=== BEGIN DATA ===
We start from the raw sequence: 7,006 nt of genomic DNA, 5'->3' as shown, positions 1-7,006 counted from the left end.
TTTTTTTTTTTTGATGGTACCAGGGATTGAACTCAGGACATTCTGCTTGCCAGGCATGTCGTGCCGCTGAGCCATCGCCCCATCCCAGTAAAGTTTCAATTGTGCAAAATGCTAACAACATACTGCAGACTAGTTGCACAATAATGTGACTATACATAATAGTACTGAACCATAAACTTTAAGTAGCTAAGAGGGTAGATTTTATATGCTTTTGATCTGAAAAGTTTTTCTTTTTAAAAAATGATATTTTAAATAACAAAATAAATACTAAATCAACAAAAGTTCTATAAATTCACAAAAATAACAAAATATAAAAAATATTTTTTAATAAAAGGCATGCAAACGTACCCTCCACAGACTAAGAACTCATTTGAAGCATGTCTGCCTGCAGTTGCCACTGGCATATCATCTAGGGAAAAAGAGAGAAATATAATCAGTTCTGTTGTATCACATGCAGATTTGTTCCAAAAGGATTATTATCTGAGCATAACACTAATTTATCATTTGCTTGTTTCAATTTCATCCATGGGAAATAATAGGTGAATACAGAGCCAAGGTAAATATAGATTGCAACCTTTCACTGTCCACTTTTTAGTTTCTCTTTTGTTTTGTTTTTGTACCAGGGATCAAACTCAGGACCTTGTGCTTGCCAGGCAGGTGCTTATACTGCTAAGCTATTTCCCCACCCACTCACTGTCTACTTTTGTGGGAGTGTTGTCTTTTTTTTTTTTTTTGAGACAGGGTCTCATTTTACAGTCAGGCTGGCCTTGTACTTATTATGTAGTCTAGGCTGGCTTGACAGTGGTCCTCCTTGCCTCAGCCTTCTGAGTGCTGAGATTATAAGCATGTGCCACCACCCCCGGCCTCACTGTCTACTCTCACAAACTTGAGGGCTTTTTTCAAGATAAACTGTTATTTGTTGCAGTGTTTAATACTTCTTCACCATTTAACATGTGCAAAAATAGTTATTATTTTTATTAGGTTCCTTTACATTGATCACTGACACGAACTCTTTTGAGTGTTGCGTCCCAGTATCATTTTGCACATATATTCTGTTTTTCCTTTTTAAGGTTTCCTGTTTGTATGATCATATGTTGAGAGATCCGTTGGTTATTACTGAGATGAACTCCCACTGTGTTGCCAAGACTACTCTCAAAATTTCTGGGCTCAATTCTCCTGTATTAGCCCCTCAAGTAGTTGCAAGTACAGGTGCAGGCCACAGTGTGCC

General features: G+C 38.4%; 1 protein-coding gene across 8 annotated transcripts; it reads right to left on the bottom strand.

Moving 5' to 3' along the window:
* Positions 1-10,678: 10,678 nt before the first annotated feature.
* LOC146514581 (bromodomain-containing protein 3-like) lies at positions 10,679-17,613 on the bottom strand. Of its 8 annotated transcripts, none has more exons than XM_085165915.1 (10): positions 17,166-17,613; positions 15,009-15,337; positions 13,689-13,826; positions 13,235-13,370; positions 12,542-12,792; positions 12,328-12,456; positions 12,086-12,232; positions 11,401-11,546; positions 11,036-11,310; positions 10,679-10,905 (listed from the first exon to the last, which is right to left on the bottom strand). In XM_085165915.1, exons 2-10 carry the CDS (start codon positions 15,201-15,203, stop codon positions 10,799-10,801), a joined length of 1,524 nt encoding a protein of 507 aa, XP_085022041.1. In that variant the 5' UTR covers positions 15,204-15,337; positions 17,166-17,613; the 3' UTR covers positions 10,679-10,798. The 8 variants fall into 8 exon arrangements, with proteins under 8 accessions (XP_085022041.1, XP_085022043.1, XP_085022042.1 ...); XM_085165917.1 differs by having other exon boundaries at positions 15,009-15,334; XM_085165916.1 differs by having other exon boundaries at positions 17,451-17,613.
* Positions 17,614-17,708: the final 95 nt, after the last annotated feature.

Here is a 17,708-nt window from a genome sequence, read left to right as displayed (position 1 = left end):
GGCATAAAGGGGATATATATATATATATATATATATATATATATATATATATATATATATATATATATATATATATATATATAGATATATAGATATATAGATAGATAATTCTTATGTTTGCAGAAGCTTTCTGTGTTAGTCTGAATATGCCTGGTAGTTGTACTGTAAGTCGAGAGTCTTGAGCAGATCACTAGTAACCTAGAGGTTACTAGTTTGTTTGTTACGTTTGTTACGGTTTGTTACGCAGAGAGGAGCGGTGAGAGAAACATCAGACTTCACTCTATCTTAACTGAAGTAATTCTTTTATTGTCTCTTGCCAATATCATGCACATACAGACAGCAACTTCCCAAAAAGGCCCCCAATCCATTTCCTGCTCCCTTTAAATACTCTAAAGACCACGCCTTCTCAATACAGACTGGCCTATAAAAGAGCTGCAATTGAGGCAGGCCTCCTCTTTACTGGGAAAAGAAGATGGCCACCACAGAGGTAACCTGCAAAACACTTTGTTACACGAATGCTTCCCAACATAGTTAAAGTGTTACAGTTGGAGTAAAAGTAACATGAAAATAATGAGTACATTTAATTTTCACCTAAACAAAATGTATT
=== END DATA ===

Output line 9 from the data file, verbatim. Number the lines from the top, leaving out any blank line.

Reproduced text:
GGCATAAAGGGGATATATATATATATATATATATATATATATATATATATATATATATATATATATATATATATATATATATAGATATATAGATATATAGATAGATAATTCTTATGTTTGCAGAAGCTTTCTGTGTTAGTCTGAATATGCCTGGTAGTTGTACTGTAAGTCGAGAGTCTTGAGCAGATCACTAGTAACCTAGAGGTTACTAGTTTGTTTGTTACGTTTGTTACGGTTTGTTACGCAGAGAGGAGCGGTGAGAGAAACATCAGACTTCACTCTATCTTAACTGAAGTAATTCTTTTATTGTCTCTTGCCAATATCATGCACATACAGACAGCAACTTCCCAAAAAGGCCCCCAATCCATTTCCTGCTCCCTTTAAATACTCTAAAGACCACGCCTTCTCAATACAGACTGGCCTATAAAAGAGCTGCAATTGAGGCAGGCCTCCTCTTTACTGGGAAAAGAAGATGGCCACCACAGAGGTAACCTGCAAAACACTTTGTTACACGAATGCTTCCCAACATAGTTAAAGTGTTACAGTTGGAGTAAAAGTAACATGAAAATAATGAGTACATTTAATTTTCACCTAAACAAAATGTATT